20 February 2012

If Only There Were Some Way to Fix This

The trends in offshoring and international trade that we have described are likely to accelerate. China currently employs around 120 million people in the manufacturing sector and, although some reports indicate that wages are rising in China, those wages are still only a tiny fraction of wages in the United States. Moreover, China is expanding its manufacturing base to low-wage countries across the globe through a series of overseas economic zones. The implication for American workers is that in order to regain ground, they will need to find jobs outside of manufacturing where wages are comparable to those in manufacturing.

I know I’ve harped on this plenty of times before, so I’ll be brief:  Given the current regulatory regime in place at the federal and state level in the United States, it makes absolutely no sense to have free trade with China.  Given that citizens of the United States are legally prohibited from competing for jobs on price, ad given that employers in the United States are expected to comply with onerous regulations, it is safe to say that there is no free market in the United States.  As such, it is equally ludicrous to say that it is possible to mimic the outcomes of the free market by partially freeing up foreign import restrictions, and it is politically foolish (not to mention heartless and unpatriotic) to enact an economic policy that has had a measurable effect on closing part of the labor market to Americans.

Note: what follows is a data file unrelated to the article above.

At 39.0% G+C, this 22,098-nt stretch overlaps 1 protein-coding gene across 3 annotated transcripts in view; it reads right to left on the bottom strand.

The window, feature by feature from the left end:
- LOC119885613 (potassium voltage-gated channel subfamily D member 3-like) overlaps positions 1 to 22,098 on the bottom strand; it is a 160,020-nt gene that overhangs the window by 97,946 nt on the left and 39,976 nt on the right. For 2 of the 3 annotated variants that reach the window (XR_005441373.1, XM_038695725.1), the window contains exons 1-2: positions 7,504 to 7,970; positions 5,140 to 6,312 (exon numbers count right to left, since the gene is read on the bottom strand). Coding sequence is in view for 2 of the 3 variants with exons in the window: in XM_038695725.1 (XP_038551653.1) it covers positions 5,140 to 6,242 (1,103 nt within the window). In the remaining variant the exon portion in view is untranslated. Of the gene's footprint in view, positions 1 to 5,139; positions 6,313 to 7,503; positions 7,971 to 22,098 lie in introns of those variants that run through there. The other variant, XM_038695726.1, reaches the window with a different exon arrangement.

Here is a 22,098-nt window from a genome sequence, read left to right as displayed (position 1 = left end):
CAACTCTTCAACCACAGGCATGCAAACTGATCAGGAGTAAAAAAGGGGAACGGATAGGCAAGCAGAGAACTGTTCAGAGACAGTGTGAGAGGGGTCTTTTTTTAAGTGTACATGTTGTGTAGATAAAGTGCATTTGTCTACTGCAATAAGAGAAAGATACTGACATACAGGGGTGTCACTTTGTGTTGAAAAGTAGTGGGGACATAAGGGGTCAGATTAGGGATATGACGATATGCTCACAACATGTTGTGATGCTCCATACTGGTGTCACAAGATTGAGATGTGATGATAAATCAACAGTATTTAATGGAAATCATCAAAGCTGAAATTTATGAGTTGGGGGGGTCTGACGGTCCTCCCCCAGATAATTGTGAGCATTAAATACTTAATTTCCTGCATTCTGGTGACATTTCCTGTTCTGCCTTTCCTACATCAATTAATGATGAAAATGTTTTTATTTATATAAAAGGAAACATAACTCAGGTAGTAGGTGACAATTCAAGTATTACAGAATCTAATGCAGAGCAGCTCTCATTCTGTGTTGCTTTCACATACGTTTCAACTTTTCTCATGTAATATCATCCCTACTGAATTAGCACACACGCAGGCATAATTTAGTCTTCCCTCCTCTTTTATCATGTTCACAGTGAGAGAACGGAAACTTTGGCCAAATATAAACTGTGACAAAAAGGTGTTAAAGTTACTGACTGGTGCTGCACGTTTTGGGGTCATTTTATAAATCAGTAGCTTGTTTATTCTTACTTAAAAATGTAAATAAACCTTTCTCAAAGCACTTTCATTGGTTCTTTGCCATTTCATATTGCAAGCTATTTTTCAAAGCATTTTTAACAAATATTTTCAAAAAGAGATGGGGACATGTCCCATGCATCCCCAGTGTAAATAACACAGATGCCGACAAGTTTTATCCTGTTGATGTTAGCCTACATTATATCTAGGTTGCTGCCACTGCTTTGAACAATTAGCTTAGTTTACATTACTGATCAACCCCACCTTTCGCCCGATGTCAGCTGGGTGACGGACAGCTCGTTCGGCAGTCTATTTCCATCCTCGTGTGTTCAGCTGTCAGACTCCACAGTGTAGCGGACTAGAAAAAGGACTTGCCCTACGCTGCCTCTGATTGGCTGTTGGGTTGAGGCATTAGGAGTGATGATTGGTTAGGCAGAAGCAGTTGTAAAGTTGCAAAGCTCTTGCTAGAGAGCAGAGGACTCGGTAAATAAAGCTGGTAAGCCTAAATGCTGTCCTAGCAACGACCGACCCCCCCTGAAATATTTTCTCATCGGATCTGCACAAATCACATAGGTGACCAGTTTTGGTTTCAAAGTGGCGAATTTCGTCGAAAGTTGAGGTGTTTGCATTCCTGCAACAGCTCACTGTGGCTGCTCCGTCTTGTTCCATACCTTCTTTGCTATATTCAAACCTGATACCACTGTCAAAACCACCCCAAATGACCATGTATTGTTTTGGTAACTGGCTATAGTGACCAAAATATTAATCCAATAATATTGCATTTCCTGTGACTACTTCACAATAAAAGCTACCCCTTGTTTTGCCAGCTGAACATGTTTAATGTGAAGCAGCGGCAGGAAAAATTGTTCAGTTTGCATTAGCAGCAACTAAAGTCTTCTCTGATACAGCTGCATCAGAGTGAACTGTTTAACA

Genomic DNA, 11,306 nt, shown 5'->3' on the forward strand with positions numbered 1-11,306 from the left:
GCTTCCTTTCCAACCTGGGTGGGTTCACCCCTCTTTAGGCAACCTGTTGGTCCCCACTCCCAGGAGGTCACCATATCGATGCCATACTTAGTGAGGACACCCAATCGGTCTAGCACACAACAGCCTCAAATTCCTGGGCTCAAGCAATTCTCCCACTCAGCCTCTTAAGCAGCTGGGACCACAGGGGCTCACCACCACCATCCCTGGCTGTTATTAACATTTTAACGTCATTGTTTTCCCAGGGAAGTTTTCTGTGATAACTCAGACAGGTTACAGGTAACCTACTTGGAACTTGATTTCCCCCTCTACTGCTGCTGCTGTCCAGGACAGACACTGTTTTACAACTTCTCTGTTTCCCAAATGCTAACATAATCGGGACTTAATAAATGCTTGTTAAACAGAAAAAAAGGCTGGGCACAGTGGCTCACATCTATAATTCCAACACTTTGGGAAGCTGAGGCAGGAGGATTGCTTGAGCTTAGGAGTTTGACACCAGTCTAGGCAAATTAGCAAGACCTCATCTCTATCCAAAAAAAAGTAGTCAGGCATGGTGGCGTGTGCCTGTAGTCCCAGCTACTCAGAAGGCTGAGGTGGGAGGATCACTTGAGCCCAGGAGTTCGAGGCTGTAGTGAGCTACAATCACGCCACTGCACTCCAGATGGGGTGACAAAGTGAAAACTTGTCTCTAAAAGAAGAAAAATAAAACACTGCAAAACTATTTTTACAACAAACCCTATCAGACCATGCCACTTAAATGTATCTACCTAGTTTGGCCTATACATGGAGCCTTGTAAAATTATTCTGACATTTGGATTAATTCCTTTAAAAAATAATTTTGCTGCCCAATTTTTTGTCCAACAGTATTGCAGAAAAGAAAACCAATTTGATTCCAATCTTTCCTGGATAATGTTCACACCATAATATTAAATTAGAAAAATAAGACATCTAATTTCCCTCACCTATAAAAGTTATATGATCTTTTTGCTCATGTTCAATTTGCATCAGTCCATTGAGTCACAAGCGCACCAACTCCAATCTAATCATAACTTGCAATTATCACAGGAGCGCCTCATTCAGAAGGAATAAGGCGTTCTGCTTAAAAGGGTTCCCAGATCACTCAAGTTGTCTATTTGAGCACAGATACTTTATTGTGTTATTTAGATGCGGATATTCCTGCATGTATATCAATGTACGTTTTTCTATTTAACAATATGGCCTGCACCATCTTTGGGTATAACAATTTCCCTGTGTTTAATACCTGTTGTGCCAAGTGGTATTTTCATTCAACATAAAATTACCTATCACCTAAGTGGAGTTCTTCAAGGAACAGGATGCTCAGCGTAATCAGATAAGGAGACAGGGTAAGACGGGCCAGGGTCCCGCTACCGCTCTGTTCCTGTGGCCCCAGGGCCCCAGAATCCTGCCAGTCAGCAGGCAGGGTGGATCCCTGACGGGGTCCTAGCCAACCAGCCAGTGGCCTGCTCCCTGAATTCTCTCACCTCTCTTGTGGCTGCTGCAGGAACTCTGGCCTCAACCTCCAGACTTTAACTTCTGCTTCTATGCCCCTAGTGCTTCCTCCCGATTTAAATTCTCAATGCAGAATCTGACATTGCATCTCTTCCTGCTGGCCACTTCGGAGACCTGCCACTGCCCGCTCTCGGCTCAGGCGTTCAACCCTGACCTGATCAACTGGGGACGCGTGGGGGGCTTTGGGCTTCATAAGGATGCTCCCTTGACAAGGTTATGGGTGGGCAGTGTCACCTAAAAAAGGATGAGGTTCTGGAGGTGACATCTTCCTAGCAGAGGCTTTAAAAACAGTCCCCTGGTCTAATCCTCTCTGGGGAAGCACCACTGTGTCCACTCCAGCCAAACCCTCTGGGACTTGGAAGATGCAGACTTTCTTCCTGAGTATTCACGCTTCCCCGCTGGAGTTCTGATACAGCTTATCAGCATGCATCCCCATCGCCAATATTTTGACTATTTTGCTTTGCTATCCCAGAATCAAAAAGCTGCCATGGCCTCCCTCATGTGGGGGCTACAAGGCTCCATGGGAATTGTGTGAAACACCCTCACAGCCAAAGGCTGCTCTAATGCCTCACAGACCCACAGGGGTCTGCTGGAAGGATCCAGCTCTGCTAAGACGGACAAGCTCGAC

1. The problem is not China; the problem is automation. Automation not only kills factory jobs, it kills white collar jobs, especially information processing jobs. STEM jobs in particular. The number of engineers, scientists, accountants, et al, required to produce something is much smaller today than it was 50 years ago.

    The point is there are no other jobs to go to. The whole economy is on the path agriculture followed for the last 150 years. How many farm workers do you know?

  2. @sykes.1- automation is not inherently a problem; it is actually a sign of market maturity and growth. However, automation can be a problem if it is encouraged by governmental interference.

    I've actually addressed this subject before: http://cygne-gris.blogspot.com/2011/12/greymail-how-to-help-lower-class-labor.html